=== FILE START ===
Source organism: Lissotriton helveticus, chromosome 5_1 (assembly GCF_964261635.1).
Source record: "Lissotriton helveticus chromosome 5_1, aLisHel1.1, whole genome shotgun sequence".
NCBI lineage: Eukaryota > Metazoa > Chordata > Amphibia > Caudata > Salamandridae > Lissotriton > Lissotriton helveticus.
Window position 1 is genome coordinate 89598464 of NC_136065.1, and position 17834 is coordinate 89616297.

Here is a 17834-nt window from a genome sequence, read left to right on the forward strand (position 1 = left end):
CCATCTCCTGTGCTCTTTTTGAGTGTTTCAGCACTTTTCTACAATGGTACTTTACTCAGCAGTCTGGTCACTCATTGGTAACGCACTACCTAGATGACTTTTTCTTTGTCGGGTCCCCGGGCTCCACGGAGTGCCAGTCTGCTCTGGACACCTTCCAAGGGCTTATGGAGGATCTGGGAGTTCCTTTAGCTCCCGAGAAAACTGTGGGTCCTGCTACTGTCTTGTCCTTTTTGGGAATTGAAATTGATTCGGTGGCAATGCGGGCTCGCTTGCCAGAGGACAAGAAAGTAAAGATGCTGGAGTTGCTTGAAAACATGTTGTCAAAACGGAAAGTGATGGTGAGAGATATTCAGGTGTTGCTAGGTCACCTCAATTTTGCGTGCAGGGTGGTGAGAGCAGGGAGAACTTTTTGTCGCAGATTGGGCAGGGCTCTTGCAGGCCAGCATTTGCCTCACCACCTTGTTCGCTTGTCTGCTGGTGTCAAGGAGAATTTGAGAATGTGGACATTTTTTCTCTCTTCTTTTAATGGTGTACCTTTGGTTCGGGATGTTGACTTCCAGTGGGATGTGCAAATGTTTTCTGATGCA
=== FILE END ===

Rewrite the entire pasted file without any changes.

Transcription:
Source organism: Lissotriton helveticus, chromosome 5_1 (assembly GCF_964261635.1).
Source record: "Lissotriton helveticus chromosome 5_1, aLisHel1.1, whole genome shotgun sequence".
NCBI lineage: Eukaryota > Metazoa > Chordata > Amphibia > Caudata > Salamandridae > Lissotriton > Lissotriton helveticus.
Window position 1 is genome coordinate 89598464 of NC_136065.1, and position 17834 is coordinate 89616297.

Here is a 17834-nt window from a genome sequence, read left to right on the forward strand (position 1 = left end):
CCATCTCCTGTGCTCTTTTTGAGTGTTTCAGCACTTTTCTACAATGGTACTTTACTCAGCAGTCTGGTCACTCATTGGTAACGCACTACCTAGATGACTTTTTCTTTGTCGGGTCCCCGGGCTCCACGGAGTGCCAGTCTGCTCTGGACACCTTCCAAGGGCTTATGGAGGATCTGGGAGTTCCTTTAGCTCCCGAGAAAACTGTGGGTCCTGCTACTGTCTTGTCCTTTTTGGGAATTGAAATTGATTCGGTGGCAATGCGGGCTCGCTTGCCAGAGGACAAGAAAGTAAAGATGCTGGAGTTGCTTGAAAACATGTTGTCAAAACGGAAAGTGATGGTGAGAGATATTCAGGTGTTGCTAGGTCACCTCAATTTTGCGTGCAGGGTGGTGAGAGCAGGGAGAACTTTTTGTCGCAGATTGGGCAGGGCTCTTGCAGGCCAGCATTTGCCTCACCACCTTGTTCGCTTGTCTGCTGGTGTCAAGGAGAATTTGAGAATGTGGACATTTTTTCTCTCTTCTTTTAATGGTGTACCTTTGGTTCGGGATGTTGACTTCCAGTGGGATGTGCAAATGTTTTCTGATGCA